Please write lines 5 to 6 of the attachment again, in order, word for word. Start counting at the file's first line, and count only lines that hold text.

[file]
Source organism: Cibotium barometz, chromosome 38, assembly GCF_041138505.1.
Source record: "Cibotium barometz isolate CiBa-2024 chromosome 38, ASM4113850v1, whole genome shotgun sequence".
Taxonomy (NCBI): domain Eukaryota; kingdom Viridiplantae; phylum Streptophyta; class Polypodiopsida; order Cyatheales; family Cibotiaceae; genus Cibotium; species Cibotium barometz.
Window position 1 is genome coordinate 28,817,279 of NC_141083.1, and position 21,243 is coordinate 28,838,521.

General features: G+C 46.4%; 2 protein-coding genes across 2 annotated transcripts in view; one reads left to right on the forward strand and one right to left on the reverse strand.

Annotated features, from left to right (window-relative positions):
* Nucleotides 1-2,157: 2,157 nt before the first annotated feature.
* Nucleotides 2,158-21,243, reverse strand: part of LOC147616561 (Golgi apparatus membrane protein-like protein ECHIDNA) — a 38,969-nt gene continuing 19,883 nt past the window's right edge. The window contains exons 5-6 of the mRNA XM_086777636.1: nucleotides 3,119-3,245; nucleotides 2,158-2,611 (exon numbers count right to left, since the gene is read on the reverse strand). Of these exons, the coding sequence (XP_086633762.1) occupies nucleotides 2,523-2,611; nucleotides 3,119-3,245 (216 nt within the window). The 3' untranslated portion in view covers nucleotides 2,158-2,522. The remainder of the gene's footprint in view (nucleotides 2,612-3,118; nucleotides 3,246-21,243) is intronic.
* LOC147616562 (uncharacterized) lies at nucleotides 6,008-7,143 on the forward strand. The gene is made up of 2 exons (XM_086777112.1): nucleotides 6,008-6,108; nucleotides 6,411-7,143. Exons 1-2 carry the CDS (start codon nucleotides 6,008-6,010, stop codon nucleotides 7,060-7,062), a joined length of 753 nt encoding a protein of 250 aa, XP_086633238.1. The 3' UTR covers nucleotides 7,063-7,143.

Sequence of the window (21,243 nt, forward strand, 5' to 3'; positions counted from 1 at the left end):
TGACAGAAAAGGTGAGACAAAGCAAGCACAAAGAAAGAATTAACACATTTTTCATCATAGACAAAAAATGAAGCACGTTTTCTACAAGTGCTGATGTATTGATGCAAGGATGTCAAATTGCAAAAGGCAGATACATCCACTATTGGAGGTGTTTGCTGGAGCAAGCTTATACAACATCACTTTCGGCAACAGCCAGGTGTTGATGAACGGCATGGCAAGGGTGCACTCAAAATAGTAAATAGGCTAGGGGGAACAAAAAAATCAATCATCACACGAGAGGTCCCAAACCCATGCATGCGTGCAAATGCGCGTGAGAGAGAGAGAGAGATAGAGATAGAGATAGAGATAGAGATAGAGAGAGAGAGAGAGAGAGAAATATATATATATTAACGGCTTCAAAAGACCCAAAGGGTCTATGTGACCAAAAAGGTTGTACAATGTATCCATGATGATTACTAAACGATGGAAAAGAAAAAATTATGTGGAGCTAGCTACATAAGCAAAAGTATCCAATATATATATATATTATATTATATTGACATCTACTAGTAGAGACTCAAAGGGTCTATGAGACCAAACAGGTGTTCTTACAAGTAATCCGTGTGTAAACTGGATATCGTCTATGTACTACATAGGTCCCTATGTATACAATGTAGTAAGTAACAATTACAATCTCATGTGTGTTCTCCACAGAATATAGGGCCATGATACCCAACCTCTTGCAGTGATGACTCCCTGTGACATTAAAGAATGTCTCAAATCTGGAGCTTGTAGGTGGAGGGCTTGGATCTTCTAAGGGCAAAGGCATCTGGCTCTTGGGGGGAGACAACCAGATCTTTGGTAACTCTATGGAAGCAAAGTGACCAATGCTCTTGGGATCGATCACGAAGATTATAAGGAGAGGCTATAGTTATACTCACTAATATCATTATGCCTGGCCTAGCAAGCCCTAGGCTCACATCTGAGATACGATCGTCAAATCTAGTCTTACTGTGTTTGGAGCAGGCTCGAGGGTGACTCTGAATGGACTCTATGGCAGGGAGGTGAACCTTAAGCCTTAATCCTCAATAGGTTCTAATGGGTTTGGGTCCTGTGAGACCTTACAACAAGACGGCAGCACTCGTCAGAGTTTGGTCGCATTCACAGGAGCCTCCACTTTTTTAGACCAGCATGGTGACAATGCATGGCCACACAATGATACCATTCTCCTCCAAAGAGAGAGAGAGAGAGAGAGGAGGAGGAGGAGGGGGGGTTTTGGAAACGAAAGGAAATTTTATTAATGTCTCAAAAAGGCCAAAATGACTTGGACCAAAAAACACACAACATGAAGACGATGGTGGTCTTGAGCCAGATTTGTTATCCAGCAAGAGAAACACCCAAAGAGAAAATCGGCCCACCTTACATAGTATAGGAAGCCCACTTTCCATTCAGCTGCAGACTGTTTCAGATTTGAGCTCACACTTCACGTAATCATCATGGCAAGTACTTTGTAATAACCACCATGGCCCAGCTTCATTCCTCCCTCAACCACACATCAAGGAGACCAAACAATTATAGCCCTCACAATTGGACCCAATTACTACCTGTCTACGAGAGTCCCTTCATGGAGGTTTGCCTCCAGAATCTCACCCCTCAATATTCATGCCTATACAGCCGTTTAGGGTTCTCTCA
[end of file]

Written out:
General features: G+C 46.4%; 2 protein-coding genes across 2 annotated transcripts in view; one reads left to right on the forward strand and one right to left on the reverse strand.

Annotated features, from left to right (window-relative positions):